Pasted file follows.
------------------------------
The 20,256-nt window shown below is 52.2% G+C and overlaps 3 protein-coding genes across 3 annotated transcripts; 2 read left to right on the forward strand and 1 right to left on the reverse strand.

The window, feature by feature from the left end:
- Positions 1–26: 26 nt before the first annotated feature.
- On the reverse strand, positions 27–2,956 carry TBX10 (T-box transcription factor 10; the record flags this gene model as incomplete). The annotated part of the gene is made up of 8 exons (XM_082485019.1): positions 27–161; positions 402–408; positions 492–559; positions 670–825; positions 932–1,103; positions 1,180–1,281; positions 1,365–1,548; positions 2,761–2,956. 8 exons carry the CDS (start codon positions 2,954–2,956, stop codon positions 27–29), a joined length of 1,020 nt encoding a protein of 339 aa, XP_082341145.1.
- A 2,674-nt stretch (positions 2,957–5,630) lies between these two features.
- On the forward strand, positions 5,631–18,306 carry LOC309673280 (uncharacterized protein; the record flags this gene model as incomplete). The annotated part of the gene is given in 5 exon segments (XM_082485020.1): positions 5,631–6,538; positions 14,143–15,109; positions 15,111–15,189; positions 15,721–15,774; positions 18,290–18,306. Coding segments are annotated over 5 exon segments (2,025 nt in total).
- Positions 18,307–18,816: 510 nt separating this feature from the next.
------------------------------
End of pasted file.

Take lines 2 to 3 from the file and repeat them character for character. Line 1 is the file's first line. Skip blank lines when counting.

The window, feature by feature from the left end:
- Positions 1–26: 26 nt before the first annotated feature.